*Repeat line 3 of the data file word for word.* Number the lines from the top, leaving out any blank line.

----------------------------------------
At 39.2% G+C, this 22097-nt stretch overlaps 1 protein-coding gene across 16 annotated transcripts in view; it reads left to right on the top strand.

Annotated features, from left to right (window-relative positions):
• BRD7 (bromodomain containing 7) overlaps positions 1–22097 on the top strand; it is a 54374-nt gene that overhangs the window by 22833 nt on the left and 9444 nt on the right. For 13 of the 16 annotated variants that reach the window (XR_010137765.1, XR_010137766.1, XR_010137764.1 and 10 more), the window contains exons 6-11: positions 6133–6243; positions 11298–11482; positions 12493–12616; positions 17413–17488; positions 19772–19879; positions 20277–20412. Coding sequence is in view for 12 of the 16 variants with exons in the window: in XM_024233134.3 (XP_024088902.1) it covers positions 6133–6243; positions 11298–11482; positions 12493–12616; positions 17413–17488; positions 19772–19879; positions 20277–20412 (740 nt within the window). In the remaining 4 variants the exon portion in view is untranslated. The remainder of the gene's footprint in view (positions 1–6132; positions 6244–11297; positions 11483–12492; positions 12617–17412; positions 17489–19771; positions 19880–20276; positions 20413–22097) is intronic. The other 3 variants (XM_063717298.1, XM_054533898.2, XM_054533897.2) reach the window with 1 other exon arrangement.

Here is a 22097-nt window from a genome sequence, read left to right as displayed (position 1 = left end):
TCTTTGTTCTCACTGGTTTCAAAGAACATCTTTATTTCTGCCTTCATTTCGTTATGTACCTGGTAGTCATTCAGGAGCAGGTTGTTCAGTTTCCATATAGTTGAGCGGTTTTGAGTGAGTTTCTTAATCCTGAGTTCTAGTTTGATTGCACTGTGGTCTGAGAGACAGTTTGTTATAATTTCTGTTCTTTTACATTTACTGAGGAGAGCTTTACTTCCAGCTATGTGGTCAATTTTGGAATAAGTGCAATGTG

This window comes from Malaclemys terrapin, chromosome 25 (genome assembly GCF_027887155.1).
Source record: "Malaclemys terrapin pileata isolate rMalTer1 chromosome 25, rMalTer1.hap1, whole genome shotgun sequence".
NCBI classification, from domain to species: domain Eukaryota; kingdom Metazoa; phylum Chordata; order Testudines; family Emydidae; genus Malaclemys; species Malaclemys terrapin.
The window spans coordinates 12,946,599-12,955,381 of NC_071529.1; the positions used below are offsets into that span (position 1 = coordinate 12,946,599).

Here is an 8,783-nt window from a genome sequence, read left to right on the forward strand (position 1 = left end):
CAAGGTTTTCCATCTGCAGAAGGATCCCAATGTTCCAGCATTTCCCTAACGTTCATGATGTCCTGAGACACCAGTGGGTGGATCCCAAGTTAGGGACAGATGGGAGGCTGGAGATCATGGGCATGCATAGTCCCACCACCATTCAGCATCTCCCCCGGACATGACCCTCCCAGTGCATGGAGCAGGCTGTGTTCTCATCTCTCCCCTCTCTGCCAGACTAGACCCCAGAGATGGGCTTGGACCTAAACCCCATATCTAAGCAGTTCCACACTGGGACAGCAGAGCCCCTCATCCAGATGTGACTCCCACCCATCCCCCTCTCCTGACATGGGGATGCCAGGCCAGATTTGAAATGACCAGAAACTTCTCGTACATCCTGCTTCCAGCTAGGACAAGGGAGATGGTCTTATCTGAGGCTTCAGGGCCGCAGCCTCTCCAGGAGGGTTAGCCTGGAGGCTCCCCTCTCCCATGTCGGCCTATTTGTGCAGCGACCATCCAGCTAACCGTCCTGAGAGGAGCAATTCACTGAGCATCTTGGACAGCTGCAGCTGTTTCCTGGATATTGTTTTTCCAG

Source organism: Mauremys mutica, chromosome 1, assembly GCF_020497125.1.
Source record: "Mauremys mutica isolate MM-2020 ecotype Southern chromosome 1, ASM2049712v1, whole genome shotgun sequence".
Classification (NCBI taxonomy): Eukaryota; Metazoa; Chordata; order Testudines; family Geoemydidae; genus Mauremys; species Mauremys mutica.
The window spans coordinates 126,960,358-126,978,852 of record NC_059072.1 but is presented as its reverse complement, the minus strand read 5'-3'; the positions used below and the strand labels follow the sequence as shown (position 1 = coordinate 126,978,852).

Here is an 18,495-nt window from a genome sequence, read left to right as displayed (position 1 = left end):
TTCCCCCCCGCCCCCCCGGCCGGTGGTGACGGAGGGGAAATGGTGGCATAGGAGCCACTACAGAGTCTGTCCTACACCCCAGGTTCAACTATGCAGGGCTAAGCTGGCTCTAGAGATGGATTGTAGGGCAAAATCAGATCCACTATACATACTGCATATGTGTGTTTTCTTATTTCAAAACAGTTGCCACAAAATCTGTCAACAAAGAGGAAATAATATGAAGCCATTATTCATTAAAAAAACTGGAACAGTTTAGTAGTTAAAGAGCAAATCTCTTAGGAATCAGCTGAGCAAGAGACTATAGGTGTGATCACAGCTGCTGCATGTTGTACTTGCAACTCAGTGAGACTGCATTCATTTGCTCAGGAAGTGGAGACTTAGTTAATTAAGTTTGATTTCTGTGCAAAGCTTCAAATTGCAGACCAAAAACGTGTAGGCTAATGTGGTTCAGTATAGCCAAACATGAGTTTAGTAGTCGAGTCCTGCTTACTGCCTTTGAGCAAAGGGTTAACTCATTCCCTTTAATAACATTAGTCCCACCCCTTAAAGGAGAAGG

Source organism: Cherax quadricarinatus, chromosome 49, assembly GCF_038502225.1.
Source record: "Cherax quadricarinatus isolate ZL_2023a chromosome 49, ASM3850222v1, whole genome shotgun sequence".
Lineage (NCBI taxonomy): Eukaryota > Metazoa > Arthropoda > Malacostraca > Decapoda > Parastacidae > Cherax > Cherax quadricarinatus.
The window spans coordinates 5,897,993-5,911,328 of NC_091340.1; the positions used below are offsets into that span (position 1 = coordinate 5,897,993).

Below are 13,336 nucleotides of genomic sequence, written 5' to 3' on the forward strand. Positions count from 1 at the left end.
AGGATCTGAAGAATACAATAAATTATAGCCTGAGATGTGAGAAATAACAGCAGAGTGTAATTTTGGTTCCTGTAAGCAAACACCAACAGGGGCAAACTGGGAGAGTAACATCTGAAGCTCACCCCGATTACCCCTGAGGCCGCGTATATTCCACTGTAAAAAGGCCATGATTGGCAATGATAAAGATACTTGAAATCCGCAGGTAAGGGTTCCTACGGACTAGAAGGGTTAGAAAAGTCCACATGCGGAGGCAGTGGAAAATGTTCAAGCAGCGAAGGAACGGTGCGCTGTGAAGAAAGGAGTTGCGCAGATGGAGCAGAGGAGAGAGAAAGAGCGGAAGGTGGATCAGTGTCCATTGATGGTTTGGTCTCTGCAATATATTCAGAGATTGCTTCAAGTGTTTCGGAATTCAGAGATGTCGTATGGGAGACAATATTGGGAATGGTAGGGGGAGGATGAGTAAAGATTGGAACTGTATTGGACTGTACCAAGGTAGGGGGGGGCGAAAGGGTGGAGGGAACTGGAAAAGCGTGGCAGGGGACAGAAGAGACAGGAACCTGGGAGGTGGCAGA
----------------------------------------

• BRD7 (bromodomain containing 7) overlaps positions 1–22097 on the top strand; it is a 54374-nt gene that overhangs the window by 22833 nt on the left and 9444 nt on the right. For 13 of the 16 annotated variants that reach the window (XR_010137765.1, XR_010137766.1, XR_010137764.1 and 10 more), the window contains exons 6-11: positions 6133–6243; positions 11298–11482; positions 12493–12616; positions 17413–17488; positions 19772–19879; positions 20277–20412. Coding sequence is in view for 12 of the 16 variants with exons in the window: in XM_024233134.3 (XP_024088902.1) it covers positions 6133–6243; positions 11298–11482; positions 12493–12616; positions 17413–17488; positions 19772–19879; positions 20277–20412 (740 nt within the window). In the remaining 4 variants the exon portion in view is untranslated. The remainder of the gene's footprint in view (positions 1–6132; positions 6244–11297; positions 11483–12492; positions 12617–17412; positions 17489–19771; positions 19880–20276; positions 20413–22097) is intronic. The other 3 variants (XM_063717298.1, XM_054533898.2, XM_054533897.2) reach the window with 1 other exon arrangement.